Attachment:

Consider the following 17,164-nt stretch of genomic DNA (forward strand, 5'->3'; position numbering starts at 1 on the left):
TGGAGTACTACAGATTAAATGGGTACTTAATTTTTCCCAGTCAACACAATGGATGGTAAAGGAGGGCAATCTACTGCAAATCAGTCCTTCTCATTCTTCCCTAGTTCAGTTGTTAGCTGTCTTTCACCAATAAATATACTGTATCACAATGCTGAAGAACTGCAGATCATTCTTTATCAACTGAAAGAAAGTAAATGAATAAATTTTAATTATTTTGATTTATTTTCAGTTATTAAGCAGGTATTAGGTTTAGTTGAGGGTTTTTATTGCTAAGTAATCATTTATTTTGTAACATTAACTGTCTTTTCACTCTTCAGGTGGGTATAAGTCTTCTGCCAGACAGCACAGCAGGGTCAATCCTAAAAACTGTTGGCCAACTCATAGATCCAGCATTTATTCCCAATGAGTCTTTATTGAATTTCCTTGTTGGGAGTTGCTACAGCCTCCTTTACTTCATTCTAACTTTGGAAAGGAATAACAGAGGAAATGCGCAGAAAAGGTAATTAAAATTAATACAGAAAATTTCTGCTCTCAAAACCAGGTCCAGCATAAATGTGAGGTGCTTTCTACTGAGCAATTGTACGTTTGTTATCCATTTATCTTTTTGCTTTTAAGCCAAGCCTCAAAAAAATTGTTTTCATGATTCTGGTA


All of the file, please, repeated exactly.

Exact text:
Consider the following 17,164-nt stretch of genomic DNA (forward strand, 5'->3'; position numbering starts at 1 on the left):
TGGAGTACTACAGATTAAATGGGTACTTAATTTTTCCCAGTCAACACAATGGATGGTAAAGGAGGGCAATCTACTGCAAATCAGTCCTTCTCATTCTTCCCTAGTTCAGTTGTTAGCTGTCTTTCACCAATAAATATACTGTATCACAATGCTGAAGAACTGCAGATCATTCTTTATCAACTGAAAGAAAGTAAATGAATAAATTTTAATTATTTTGATTTATTTTCAGTTATTAAGCAGGTATTAGGTTTAGTTGAGGGTTTTTATTGCTAAGTAATCATTTATTTTGTAACATTAACTGTCTTTTCACTCTTCAGGTGGGTATAAGTCTTCTGCCAGACAGCACAGCAGGGTCAATCCTAAAAACTGTTGGCCAACTCATAGATCCAGCATTTATTCCCAATGAGTCTTTATTGAATTTCCTTGTTGGGAGTTGCTACAGCCTCCTTTACTTCATTCTAACTTTGGAAAGGAATAACAGAGGAAATGCGCAGAAAAGGTAATTAAAATTAATACAGAAAATTTCTGCTCTCAAAACCAGGTCCAGCATAAATGTGAGGTGCTTTCTACTGAGCAATTGTACGTTTGTTATCCATTTATCTTTTTGCTTTTAAGCCAAGCCTCAAAAAAATTGTTTTCATGATTCTGGTA